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Those trying to improve governance in both the private and public sectors highlight the importance of such values as integrity, fairness, transparency, solidarity and humility. Even before they state the mission-vision of their respective organizations, leaders are asked to articulate their so-called Core Values. In addition to the above-mentioned "values", the other most common core values enumerated are social responsibility, trust, excellence, patriotism, and concern for the environment. As I mentioned in a previous column, these values are actually found more frequently in family rather than non-family enterprises. As John Ward of the Kellogg School of Management in the U.S. wrote in "Family Values and Value Creation," family firms, as contrasted with those who are not, emphasize collectivity more than individuality; they give stress to past and future orientation to time more than a present orientation; they have a stronger belief in the "natural goodness of man." In a survey he conducted differentiating family from non-family enterprises, he found out that the former assign the highest priority to such human qualities as courage, dignity, reputation, fairness, hard work, empathy, curiosity discipline, prudence, loyalty and sincerity. In contrast, the non-family firms give more importance to results-oriented goals: innovation, performance, change, leadership, profitability, efficiency, continuous improvement, customer service and entrepreneurship.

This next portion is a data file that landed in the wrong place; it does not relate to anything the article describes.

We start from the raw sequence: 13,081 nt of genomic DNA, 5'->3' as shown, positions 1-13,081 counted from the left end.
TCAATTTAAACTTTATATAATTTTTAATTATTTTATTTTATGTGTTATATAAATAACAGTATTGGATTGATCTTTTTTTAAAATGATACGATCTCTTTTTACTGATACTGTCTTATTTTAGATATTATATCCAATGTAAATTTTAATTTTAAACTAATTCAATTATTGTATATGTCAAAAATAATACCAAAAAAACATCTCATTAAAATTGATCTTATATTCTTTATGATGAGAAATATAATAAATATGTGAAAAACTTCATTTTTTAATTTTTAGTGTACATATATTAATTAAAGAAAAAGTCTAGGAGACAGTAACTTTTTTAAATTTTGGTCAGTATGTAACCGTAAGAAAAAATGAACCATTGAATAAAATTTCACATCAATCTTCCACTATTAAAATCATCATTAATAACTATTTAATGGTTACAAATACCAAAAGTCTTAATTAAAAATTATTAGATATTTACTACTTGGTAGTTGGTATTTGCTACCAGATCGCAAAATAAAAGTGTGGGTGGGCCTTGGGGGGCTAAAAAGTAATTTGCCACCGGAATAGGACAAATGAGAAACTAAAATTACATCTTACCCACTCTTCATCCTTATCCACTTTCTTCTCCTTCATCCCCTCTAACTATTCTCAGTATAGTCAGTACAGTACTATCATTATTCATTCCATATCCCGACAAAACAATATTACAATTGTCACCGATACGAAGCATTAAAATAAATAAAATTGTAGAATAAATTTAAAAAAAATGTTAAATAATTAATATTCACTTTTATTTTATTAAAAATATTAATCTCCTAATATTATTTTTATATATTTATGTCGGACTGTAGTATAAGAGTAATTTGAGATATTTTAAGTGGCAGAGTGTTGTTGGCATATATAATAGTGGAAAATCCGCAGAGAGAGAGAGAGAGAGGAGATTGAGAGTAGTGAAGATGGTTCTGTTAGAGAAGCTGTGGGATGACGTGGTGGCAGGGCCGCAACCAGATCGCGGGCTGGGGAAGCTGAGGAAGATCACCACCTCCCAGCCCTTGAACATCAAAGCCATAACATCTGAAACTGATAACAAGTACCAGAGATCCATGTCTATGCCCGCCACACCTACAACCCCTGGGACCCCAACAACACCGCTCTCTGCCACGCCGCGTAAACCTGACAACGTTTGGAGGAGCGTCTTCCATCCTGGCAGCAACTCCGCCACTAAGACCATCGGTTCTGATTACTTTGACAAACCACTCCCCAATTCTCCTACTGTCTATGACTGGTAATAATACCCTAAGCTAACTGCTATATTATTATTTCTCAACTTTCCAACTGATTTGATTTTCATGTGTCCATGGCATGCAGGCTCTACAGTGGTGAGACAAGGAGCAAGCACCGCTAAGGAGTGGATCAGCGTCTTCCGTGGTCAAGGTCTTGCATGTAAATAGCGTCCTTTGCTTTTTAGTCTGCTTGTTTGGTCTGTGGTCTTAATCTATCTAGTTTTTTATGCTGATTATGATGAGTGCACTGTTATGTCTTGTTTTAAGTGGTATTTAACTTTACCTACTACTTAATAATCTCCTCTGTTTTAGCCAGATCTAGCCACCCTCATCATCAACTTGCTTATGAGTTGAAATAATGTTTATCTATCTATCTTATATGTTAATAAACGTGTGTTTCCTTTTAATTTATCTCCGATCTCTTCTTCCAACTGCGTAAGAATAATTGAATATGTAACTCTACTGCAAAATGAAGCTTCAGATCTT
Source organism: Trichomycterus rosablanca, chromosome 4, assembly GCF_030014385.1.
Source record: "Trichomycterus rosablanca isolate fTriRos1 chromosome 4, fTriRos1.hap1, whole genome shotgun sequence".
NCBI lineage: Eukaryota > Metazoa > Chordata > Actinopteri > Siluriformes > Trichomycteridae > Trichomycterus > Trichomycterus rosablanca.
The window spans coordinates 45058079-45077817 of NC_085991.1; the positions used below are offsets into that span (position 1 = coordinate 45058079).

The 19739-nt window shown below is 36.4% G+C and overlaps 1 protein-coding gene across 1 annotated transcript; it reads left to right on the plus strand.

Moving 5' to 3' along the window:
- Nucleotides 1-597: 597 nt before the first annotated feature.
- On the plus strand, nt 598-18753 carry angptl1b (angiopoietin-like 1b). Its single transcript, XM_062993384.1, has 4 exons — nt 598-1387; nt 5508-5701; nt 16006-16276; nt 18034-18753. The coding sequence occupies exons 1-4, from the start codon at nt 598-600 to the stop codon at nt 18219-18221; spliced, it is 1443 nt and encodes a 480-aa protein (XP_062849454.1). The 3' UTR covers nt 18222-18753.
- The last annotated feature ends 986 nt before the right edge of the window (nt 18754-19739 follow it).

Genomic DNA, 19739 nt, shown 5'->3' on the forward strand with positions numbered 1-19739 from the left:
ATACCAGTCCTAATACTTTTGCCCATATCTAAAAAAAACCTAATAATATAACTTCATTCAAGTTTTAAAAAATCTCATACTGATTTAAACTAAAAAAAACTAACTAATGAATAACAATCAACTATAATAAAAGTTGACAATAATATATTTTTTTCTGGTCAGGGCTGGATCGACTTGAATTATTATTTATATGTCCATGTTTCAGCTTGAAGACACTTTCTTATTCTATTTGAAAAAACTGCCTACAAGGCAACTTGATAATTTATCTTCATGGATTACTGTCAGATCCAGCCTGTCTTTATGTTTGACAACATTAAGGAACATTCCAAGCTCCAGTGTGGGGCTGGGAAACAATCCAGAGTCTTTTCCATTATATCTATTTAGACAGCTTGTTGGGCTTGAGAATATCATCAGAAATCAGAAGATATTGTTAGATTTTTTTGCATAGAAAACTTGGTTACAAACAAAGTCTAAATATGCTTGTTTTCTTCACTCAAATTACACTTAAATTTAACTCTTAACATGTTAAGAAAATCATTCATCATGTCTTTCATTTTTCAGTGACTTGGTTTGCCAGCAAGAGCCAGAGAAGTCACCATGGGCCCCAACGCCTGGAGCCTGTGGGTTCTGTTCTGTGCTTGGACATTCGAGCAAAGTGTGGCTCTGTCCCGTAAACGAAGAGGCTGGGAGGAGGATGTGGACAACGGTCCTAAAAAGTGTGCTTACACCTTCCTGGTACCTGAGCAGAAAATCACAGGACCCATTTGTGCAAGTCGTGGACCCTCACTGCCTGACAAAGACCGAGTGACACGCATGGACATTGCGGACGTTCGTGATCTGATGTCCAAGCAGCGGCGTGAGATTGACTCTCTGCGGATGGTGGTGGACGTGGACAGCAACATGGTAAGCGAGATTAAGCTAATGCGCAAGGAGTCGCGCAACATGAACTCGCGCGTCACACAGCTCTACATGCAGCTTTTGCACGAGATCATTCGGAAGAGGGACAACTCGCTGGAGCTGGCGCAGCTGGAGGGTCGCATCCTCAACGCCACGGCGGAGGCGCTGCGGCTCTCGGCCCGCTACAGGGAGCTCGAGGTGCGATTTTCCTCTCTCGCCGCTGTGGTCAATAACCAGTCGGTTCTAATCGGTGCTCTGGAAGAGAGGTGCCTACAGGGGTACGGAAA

I must point out, however, that values that are found in an organization are only products of the institutionalization of the individual human virtues lived and nurtured by the founders of the enterprise. The values that contribute to the long-term growth and development of a business, such as integrity, transparency and generosity, would not have arisen had they not been first lived in the flesh by the founding entrepreneur and those who worked with him at the start of the enterprise. In other words, only virtuous persons can "build to last" (to use the expression of Jim Collins) businesses. These virtues or habits that have been formed through constant repetition of certain good acts (say, acts of courage or sincerity) have shaped the corporate culture or ways of doing things in an organization. Alexander Havard in his book "Virtuous Leadership", following the example of the Greek philosophers, lists four main human virtues: prudence, justice, courage, and self-control. To quote from his best seller: "These are the so-called cardinal virtues, from the Latin word cardo, or 'hinge.' These are the virtues upon which all other human virtues hinge. Each of the non-cardinal virtues is bound up in and depends on one of the cardinal virtues...We must mention two other virtues--magnanimity and humility. Both are fundamental, though are not considered cardinal by tradition. For the ancient Greeks, humility depended on the cardinal virtue of self-control and magnanimity on the cardinal virtue of courage."